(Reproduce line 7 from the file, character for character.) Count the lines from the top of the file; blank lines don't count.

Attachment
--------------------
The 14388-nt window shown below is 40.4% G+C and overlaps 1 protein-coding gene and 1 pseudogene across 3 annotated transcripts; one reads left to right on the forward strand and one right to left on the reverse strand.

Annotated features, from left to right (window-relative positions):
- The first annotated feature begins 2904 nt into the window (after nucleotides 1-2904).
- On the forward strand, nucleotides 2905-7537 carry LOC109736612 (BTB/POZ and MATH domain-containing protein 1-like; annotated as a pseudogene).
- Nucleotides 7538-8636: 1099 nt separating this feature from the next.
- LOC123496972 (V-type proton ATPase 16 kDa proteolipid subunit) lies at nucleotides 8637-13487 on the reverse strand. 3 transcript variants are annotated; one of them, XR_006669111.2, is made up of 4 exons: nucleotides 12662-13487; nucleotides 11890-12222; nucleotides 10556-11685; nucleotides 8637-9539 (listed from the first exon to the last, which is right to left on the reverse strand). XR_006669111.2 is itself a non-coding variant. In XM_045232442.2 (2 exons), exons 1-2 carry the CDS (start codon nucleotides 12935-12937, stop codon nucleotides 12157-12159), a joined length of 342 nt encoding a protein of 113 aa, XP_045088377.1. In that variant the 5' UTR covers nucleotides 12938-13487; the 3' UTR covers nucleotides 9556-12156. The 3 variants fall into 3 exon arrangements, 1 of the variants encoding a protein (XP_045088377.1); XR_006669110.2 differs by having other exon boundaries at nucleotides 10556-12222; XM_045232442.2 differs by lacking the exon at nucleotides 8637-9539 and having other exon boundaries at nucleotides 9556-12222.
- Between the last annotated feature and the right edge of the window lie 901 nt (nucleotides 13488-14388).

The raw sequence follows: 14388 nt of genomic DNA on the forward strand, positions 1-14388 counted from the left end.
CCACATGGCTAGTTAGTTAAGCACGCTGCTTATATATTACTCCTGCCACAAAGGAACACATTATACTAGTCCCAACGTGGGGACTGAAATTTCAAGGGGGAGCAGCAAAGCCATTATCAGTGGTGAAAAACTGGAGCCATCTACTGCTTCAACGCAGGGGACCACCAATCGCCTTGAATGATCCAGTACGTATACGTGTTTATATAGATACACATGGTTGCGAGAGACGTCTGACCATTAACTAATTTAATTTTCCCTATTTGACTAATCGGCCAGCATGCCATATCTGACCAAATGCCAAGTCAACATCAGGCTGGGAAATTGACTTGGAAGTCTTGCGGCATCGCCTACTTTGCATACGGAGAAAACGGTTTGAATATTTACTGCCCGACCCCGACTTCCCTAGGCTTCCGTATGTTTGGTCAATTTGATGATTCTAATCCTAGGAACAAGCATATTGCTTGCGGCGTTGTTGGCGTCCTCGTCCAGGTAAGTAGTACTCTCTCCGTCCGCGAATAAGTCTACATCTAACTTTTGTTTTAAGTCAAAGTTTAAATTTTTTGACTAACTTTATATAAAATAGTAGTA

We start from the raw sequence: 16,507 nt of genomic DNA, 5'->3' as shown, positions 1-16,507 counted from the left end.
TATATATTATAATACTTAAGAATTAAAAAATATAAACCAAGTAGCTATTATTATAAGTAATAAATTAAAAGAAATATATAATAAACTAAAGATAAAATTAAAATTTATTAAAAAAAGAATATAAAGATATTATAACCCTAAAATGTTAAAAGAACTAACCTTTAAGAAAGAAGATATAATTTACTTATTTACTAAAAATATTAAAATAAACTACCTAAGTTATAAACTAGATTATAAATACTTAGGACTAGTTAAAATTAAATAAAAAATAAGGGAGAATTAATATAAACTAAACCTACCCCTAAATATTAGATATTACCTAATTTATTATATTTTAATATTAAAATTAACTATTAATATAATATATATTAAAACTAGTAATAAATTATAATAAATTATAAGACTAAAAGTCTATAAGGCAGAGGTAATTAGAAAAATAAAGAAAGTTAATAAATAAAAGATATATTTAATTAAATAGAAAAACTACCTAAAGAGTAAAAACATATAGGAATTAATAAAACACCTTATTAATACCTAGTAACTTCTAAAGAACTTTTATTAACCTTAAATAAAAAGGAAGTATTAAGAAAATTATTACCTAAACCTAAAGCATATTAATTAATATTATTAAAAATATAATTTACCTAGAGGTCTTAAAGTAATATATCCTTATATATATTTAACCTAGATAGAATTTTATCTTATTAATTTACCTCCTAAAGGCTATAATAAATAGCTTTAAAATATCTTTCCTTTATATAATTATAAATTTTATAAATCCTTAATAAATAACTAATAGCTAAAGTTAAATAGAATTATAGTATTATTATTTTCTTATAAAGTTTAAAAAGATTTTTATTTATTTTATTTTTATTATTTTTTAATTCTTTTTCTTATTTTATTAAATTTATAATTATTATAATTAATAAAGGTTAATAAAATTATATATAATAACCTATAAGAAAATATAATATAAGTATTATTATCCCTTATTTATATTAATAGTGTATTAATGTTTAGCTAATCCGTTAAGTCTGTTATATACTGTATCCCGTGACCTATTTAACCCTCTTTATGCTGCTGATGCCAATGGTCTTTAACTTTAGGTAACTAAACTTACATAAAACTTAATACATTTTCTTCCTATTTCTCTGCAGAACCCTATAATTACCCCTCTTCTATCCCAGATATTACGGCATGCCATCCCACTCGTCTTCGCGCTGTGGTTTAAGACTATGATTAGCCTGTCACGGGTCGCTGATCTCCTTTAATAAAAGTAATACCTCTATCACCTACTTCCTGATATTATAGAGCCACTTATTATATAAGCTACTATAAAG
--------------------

- Between the last annotated feature and the right edge of the window lie 901 nt (nucleotides 13488-14388).